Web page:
The images of death are so simple, but so powerful. That death should ‘[snap] the purse shut’ calls to my mind those old-fashioned purses with the cross-over clasps with spheres on the end of little stalks, which slide across and past each other and shut with such satisfying conviction. I can feel them ‘snap’ home under my fingers as I read those words. Death as a ‘hungry bear in autumn’, feeding urgently, because it must, and willing to take whatever it comes across; death as the dreadful shock of the ‘iceberg between the shoulder blades’—something that dwarfs us and mows us down, without malice or intention, simply because of what it is, and where we happen to be… I find these images unforgettable.

How amazing, though, is where, in Oliver’s hands, these images lead us. Not to lamentation (or not explicitly); but rather, to an honouring of what unites us; to an openness to possibilities; to an acceptance that we all must ‘tend towards silence’; to an honouring of all life as something ‘precious’: and to the determination to live as vividly, intensely, fully as possible. That importance of the distinction between visiting and living isn’t spelled out, but has a quiet profundity which convinces me entirely. This poem gives me a way to think about how I want to live: I don’t want simply to be a visitor here: I want to live here, to belong here, to be a fully-involved citizen of this world, for as long as I am given. And Oliver even suggests how we may do this: by being both bride and bridegroom, ‘married to amazement’, and ‘taking the world in [our] arms’. That might not entirely prevent me being ‘sighing and frightened,/or full of argument’, but it it feels like the very most I can do to minimise that.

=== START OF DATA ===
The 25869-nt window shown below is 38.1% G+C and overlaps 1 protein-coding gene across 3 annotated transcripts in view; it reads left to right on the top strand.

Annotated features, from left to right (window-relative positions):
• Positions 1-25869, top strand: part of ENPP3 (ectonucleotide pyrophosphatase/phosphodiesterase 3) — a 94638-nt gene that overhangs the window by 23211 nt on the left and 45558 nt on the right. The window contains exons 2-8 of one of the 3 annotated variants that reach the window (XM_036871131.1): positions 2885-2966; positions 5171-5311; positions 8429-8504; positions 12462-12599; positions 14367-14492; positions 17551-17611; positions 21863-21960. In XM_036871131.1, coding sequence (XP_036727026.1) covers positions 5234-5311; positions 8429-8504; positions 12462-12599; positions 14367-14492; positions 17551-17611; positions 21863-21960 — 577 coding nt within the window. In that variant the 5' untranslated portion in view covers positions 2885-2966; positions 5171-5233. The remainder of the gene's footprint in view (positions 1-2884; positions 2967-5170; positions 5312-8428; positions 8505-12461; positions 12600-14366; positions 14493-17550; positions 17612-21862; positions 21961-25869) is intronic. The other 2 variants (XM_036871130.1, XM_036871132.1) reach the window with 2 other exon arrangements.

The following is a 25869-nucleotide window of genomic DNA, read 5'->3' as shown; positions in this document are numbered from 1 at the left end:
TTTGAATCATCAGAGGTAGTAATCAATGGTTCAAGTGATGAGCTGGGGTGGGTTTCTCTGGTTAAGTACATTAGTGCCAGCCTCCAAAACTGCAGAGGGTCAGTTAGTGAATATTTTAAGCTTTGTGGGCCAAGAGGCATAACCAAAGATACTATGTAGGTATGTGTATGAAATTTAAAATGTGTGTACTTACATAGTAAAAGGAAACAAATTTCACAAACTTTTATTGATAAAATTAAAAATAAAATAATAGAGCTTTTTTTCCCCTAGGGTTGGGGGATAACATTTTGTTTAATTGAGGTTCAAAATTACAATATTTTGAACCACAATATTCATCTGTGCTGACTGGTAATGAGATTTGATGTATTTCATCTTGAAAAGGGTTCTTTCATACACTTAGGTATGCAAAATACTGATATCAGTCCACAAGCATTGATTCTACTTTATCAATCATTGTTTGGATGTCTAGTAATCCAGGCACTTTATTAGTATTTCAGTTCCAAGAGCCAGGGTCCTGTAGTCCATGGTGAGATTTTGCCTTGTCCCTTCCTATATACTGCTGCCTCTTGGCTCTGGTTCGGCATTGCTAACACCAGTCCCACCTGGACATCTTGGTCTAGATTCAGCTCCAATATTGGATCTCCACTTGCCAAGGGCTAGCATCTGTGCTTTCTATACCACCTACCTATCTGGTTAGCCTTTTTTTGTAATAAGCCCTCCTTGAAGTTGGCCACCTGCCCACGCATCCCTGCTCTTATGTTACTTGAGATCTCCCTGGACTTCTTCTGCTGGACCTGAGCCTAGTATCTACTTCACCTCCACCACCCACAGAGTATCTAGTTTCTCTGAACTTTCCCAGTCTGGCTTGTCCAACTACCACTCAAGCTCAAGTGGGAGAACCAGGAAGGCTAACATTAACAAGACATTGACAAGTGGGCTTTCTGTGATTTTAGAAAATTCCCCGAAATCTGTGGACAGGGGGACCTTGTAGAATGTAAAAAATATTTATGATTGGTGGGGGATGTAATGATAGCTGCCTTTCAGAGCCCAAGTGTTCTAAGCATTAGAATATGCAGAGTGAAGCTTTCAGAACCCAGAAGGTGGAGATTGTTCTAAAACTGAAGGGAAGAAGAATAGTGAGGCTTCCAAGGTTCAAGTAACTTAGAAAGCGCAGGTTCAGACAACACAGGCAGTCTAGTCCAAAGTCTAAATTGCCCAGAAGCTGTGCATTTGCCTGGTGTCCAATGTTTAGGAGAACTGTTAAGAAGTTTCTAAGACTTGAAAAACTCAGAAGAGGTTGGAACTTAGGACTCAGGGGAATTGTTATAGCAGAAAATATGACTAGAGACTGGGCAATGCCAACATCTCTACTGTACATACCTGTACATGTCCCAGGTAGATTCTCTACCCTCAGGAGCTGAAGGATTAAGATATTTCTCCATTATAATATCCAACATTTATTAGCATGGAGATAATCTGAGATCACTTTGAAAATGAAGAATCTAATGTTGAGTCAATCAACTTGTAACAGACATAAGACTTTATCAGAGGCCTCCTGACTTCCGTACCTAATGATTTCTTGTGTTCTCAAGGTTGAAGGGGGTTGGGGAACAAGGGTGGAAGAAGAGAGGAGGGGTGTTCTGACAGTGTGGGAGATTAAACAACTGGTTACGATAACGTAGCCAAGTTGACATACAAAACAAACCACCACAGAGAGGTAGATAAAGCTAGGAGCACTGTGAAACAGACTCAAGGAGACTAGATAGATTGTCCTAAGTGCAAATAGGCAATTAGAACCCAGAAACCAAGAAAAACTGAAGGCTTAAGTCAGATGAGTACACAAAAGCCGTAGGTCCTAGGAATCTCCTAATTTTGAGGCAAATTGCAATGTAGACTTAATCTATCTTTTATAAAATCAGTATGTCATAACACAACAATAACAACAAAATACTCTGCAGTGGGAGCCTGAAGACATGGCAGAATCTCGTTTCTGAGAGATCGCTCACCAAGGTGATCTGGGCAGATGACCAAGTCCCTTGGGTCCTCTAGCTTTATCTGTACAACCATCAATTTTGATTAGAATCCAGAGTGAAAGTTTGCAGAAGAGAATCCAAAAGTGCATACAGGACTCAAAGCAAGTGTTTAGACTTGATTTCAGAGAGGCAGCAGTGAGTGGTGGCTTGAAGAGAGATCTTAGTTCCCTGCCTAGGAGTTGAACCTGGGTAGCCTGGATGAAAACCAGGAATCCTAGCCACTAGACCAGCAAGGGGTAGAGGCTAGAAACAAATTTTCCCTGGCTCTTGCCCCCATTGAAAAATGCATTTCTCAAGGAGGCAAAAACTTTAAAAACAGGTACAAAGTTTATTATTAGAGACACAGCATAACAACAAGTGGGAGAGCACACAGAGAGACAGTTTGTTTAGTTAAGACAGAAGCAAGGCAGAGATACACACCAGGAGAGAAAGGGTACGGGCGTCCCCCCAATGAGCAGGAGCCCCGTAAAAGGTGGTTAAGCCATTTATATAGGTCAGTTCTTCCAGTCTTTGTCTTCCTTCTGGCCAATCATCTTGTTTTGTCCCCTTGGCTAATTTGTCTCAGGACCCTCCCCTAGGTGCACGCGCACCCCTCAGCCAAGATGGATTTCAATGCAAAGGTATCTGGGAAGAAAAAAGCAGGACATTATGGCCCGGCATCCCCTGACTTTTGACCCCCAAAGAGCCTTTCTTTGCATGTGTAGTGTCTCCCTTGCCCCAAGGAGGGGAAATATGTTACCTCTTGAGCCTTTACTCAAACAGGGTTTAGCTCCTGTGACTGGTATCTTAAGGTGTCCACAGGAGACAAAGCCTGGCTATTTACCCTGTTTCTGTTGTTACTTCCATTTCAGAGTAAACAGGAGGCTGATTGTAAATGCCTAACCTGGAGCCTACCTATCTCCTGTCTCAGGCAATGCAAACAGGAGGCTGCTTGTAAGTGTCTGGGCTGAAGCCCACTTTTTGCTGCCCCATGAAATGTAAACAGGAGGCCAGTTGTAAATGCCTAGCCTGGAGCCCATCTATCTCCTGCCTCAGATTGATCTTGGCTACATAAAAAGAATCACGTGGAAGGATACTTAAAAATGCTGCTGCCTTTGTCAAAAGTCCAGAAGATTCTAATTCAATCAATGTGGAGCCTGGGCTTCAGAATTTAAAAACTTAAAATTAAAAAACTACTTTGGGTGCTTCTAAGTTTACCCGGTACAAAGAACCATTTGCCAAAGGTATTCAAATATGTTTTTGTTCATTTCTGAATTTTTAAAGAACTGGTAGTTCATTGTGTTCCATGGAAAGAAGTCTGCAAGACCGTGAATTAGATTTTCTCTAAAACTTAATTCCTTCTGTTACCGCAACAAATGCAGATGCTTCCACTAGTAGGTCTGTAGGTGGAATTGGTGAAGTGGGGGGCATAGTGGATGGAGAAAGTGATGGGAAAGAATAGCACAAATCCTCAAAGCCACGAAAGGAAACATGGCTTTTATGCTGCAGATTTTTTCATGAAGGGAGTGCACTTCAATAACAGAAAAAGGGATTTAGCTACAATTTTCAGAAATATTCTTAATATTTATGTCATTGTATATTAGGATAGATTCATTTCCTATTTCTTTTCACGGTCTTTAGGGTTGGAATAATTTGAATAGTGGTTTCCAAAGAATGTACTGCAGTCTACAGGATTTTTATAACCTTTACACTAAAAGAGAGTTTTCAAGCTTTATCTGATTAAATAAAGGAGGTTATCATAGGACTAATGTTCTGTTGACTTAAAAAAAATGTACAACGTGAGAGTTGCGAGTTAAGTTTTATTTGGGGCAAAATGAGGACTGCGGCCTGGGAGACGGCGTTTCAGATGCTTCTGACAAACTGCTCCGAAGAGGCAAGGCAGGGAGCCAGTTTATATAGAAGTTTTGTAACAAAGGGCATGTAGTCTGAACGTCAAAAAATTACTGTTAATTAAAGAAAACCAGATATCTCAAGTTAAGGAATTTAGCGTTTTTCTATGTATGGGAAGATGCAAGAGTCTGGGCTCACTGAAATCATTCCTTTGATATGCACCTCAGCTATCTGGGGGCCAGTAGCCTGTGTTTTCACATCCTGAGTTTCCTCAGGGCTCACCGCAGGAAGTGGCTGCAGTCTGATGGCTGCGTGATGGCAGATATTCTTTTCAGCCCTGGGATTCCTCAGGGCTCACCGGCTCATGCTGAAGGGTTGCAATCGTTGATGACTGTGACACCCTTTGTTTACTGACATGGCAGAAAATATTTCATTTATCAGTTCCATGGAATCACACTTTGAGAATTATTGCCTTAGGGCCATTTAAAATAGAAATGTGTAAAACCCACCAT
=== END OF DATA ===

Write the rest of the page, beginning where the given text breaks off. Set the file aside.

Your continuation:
Thank you, Mary. I’m so grateful for this poem.

‘Love (III)’, George Herbert

You can read this poem here. I tried to type it out on the page, as it’s in the public domain, but I wasn’t able to triumph over the pre-formatting on this blog template and I kept losing the indentations in lines 2,4 and 6 of each stanza, so eventually I gave up. It was that or throw the laptop through the window. You know how it is.

Anyway. This poem is the last in Herbert’s long sequence called The Church and, as is evident, is originally a religious poem, which presents a dialogue between a speaker and ‘Love’—Christ—who invites the speaker to receive the gift of the unconditional love of God, made possible through the freely-chosen sacrifice He himself has made on our behalf. Exquisite as this is as a fleshing-out of Christian theology, I add it here, and in connection with this particular post, because I think it can also be read as an extremely psychologically-acute dramatisation of the difficulty we can all feel, sometimes, in accepting love and kindness.